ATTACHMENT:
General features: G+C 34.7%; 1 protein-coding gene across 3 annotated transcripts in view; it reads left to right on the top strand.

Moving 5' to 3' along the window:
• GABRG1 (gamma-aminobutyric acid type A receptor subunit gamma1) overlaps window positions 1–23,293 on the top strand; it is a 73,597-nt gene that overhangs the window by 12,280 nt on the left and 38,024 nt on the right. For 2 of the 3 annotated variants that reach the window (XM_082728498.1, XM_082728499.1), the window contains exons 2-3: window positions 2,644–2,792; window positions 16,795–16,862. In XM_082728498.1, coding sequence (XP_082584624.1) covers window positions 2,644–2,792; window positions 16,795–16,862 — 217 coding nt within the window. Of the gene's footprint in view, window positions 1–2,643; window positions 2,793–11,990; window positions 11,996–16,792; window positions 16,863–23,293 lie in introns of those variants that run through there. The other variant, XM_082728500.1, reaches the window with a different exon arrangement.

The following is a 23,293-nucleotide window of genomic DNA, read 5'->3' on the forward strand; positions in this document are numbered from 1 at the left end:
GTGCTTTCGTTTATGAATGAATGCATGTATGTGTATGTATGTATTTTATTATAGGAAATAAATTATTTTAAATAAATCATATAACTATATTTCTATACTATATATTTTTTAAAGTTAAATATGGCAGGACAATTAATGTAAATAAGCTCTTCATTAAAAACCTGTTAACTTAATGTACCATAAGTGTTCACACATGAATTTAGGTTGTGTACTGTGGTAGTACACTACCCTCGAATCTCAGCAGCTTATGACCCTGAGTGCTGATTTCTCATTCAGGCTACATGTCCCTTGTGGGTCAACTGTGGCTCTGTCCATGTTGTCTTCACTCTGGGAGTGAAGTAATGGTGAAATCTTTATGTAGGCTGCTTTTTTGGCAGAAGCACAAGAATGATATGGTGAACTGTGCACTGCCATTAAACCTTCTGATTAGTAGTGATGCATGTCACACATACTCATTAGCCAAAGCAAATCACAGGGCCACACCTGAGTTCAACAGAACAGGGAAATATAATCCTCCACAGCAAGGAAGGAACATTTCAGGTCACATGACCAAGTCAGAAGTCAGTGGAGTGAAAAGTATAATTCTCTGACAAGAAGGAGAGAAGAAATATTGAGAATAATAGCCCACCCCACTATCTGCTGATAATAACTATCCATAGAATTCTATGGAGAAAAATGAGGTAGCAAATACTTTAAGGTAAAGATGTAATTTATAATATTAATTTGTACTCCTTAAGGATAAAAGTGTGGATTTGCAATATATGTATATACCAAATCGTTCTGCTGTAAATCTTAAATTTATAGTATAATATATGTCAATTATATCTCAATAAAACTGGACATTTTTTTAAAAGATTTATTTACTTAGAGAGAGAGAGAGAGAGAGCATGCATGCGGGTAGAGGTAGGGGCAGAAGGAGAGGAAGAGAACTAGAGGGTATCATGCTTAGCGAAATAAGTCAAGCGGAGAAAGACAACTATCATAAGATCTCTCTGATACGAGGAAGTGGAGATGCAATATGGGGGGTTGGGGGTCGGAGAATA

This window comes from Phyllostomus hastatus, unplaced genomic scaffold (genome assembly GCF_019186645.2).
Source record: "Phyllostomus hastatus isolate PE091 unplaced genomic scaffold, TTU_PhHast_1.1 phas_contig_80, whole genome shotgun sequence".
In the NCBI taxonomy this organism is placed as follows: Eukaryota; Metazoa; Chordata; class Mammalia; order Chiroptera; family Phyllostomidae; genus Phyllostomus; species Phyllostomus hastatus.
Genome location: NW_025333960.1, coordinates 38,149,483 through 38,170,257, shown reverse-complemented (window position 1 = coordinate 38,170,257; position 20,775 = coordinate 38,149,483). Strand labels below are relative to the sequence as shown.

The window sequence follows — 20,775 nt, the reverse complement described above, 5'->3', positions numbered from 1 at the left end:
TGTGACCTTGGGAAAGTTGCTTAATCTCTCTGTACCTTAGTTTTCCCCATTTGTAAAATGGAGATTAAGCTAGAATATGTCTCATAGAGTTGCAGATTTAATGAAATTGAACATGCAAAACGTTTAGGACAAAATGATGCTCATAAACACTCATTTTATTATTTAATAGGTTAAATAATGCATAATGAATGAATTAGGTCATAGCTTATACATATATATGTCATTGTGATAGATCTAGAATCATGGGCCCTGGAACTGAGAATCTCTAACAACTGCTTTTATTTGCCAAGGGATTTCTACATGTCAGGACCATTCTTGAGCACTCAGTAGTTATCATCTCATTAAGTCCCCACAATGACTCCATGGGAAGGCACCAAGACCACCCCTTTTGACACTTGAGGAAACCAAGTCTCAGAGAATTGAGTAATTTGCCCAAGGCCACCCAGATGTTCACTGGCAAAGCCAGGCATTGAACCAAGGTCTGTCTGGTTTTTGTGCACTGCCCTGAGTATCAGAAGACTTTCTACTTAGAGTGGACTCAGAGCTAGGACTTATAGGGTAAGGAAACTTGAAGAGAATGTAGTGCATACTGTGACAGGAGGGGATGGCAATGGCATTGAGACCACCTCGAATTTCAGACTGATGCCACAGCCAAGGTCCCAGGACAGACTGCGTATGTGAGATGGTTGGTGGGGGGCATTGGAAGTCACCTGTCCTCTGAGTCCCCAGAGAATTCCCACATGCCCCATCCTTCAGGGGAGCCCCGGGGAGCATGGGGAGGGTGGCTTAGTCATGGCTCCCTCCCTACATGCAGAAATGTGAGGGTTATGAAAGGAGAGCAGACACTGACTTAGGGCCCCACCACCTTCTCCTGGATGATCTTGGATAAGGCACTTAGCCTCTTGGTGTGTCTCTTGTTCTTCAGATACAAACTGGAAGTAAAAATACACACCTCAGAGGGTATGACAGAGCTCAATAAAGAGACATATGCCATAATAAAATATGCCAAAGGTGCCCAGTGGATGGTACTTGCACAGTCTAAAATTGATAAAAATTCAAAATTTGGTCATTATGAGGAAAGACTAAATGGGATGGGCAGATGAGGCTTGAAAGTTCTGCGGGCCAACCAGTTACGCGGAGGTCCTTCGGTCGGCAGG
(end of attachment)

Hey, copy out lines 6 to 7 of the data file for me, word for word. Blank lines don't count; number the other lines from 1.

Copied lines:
This window comes from Phyllostomus hastatus, unplaced genomic scaffold (genome assembly GCF_019186645.2).
Source record: "Phyllostomus hastatus isolate PE091 unplaced genomic scaffold, TTU_PhHast_1.1 phas_contig_80, whole genome shotgun sequence".